However, the strangest part of the ordeal was not the acquisition of the letter, but subsequent events upon further investigation of the document.  I had reached out to the Péridot Firm that had apparently been in charge of the expedition, only to receive notice that such an expedition had never been carried out. Furthermore, visits to the church resulted in assurances that such an event had never indeed happened, and the letter was nothing more than fictional fancy.

I would have written off the letter as a piece of fantastic fiction had I not received a summons by one Josef of Hamburg. Josef was one of the few in the village who had been alive at the time of the aforementioned expedition, an elder by even Academy standards. Upon visiting his homestead, he had pressed upon me a note given to him years ago by whom he claimed was the same Alwin I had been investigating, and that I must not let "them" get away with it. The note seemed to be a simple note of appreciation, written as if talking to a child clearly enamored, with an autograph at the bottom to boot. He remained silent to further questioning, and I eventually gave up and left the man to his worries.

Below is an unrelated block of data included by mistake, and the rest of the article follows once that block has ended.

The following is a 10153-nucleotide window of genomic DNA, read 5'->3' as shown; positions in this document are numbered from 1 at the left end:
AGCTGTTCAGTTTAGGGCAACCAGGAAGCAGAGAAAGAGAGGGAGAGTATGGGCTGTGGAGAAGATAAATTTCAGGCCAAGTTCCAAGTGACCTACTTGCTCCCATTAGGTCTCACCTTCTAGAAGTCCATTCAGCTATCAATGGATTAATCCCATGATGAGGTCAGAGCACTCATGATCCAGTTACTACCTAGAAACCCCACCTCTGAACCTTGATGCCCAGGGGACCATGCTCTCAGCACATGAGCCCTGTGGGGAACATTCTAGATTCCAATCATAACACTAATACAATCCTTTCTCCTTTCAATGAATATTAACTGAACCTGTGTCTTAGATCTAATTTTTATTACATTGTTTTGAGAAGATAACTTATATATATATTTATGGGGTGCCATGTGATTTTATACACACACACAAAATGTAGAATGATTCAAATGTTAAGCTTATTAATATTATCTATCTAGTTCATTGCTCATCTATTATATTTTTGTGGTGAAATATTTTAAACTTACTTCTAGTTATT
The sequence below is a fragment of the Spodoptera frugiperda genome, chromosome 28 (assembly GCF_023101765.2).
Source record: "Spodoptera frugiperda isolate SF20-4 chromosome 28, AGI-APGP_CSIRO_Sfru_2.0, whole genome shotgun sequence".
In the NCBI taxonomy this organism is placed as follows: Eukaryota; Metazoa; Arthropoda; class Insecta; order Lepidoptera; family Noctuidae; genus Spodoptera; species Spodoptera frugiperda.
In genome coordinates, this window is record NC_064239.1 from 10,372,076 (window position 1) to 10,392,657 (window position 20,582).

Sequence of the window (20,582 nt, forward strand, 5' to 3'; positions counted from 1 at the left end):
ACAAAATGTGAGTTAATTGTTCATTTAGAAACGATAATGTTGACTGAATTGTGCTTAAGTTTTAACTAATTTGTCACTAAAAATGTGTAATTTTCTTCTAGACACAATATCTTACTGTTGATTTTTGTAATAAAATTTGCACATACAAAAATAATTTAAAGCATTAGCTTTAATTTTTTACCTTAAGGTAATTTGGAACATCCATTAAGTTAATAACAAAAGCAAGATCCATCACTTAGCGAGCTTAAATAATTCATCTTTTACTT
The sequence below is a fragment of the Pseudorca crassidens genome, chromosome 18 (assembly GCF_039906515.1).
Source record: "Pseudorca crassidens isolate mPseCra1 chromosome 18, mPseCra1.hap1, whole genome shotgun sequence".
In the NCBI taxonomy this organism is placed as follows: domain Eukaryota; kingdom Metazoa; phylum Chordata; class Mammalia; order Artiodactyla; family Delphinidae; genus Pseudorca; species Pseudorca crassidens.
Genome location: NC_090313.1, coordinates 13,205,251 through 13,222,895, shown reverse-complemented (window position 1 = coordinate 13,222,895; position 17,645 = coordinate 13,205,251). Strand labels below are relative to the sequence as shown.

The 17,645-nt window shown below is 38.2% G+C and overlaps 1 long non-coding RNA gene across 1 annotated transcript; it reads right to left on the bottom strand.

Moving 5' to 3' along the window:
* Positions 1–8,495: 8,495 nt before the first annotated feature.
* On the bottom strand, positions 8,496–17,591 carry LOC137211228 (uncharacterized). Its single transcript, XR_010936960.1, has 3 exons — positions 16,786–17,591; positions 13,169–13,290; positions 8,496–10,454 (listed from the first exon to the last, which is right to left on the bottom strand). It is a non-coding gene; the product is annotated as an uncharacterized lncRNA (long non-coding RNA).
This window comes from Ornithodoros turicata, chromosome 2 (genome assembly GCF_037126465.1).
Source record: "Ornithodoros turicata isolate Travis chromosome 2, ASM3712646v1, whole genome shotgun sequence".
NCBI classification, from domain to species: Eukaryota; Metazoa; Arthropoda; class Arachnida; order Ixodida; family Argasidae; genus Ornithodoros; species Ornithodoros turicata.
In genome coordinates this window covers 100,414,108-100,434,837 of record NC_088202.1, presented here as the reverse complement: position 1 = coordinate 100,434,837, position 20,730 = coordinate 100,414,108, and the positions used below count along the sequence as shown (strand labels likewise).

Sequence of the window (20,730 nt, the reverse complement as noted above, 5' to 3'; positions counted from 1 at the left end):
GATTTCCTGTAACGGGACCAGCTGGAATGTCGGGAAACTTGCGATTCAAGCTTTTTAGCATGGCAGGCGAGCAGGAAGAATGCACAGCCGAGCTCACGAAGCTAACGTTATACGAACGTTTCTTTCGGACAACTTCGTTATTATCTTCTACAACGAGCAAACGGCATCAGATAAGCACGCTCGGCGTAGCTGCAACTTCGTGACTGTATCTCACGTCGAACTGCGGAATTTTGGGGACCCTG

I was not able to get away from my nagging curiosity, however, and having both letter and note in hand, contacted a colleague in the graphology division back in Firlund. I further contacted some other colleagues of mine, noted historians of Lothrheim, to see if I could piece together anything from their researches as well. What came of my inquiries seemed to raise more questions than it answered, but I will outline for you the highlights. Firstly, the handwriting between the letter and the note did indeed match, confirming the existence of one Alwin, or at least, the confirmation of an elaborate hoax by one individual.